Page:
This first-ever Stanley Brothers biography Lonesome Melodies: The Lives And Music Of The Stanley Brothers [released February 1, 2013] documents the careers and personal lives of two true bluegrass legends, Carter and Ralph Stanley.
Author David W. Johnson has written a compelling story while remaining historically accurate, respectful and honest. It is a sensitive portrayal of two rather diverse personalities as they struggled to make a living together with their mountain music -- a music that told stories of their family, neighbors, and all descendants who came before them. Those of us who take this 304 page journey (including anyone who may have had a personal relationship with Carter and Ralph Stanley) perhaps will have a better understanding of these men and their music.
Brothers Carter and Ralph managed to take their music to the major cities of the
|George Shuffler, Carter & Ralph Stanley 1964|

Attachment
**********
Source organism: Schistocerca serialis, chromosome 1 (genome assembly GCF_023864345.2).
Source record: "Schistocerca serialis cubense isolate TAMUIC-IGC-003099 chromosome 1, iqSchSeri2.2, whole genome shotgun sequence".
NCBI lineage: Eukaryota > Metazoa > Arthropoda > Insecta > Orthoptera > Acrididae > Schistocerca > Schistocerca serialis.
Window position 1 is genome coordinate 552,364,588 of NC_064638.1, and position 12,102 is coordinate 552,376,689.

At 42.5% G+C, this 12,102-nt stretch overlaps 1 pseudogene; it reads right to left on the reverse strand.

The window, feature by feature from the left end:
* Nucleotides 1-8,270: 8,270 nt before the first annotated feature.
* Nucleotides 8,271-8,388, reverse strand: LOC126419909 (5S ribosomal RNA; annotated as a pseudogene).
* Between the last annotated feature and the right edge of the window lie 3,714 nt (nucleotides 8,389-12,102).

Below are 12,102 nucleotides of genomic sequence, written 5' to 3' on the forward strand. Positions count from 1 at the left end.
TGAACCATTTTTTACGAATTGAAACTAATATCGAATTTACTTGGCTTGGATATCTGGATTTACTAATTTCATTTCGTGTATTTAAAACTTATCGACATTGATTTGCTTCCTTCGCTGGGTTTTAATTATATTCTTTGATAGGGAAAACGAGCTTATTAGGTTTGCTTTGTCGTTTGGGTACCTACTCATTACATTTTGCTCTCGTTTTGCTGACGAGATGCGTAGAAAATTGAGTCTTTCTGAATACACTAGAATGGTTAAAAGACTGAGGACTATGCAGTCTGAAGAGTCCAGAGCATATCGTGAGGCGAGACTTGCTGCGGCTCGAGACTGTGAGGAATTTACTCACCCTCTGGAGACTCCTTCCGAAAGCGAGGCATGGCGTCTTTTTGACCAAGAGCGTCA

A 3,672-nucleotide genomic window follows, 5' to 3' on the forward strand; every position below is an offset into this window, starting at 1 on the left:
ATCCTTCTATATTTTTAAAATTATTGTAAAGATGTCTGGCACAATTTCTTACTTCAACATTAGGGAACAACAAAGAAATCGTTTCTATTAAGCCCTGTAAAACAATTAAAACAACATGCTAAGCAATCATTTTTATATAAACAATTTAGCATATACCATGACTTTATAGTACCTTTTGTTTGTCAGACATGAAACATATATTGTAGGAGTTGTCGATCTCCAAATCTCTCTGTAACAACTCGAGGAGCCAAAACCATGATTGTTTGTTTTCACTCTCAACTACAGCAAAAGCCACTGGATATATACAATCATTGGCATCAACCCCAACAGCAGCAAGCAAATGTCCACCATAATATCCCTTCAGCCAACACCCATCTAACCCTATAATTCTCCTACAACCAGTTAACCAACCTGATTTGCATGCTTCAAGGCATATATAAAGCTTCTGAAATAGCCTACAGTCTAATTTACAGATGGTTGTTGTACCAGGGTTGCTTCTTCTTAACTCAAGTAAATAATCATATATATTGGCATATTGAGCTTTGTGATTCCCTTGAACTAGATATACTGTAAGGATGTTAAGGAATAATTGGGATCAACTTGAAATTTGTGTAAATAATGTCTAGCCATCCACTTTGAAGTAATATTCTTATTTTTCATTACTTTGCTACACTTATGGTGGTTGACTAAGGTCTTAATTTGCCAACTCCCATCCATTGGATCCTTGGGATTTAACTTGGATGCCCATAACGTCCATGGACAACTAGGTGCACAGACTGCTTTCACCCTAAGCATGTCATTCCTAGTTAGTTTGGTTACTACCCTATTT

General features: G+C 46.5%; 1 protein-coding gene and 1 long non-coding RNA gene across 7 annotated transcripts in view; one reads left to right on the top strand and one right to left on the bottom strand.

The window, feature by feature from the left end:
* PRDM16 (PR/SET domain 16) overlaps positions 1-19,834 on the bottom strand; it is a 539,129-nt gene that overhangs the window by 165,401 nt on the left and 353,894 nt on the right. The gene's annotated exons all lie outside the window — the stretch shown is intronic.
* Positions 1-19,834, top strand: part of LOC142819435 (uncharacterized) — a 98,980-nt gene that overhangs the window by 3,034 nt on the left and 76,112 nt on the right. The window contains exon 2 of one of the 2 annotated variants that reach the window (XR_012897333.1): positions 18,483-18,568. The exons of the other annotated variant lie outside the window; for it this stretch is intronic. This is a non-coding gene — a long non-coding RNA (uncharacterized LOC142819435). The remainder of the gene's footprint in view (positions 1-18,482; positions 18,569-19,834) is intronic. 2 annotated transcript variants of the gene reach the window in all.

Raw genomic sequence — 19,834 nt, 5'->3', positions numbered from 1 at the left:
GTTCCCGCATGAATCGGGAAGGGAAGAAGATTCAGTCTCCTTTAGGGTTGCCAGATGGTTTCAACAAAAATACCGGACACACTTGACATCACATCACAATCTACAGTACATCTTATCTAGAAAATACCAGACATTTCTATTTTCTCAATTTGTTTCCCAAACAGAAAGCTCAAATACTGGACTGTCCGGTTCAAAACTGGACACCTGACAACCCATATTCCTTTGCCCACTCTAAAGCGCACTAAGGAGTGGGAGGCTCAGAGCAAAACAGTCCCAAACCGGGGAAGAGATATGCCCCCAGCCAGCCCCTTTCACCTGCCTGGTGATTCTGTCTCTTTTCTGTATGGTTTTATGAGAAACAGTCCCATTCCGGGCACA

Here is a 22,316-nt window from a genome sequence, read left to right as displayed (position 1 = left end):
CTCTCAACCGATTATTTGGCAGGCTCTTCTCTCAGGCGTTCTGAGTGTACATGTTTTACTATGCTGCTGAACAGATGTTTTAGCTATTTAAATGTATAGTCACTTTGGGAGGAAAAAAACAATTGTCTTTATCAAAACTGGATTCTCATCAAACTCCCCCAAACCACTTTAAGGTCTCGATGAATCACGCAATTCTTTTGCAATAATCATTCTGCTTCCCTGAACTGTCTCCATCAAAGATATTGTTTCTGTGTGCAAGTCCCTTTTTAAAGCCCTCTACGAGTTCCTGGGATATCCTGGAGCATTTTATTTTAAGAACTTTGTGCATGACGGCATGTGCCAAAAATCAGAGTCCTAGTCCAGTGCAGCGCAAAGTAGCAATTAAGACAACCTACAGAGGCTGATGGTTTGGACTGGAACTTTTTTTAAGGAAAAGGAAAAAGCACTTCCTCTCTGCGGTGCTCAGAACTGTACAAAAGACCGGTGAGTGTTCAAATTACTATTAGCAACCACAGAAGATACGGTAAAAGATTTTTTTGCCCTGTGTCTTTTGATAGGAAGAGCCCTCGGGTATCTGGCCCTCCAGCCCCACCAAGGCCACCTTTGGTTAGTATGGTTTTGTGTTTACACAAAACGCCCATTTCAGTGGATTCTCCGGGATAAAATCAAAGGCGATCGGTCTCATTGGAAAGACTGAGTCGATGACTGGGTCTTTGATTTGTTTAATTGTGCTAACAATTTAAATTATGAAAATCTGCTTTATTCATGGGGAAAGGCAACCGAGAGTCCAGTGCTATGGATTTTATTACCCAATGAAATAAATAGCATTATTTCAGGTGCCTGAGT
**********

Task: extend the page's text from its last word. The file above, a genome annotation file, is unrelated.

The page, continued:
The author also inserts a fair bit of regional history to help us better understand the strength in character of Carter and Ralph Stanley. A character that perhaps prepared them for the path they would take in their musical quest.
Additional subjects covered include song collecting in the mountain country, the earliest music festivals, the prominent folk and bluegrass artists of the period and more. We are also treated to an insider’s view of the country music business during the late 1940s through 1960s.
There is detailed background of well known mountain ballads. We are treated to several ‘behind the scene’ looks at day-to-day life on road for a first generation bluegrass musician. We learn about the politics of competing with the relatively few bands in those formative years of bluegrass music. We learn of the importance of radio appearances, the politics of radio and recording companies, the impossible task of finding sponsors, the complications involved in being cast members of major venues such as the Louisiana Hayride.
|The Ash Grove in Hollywood, California 1962|
About the author: David W. Johnson is an independent scholar who has performed and written about traditional music for 50 years. His article on The Carter Family was awarded Da Capo ‘Best Music Writing
University Press of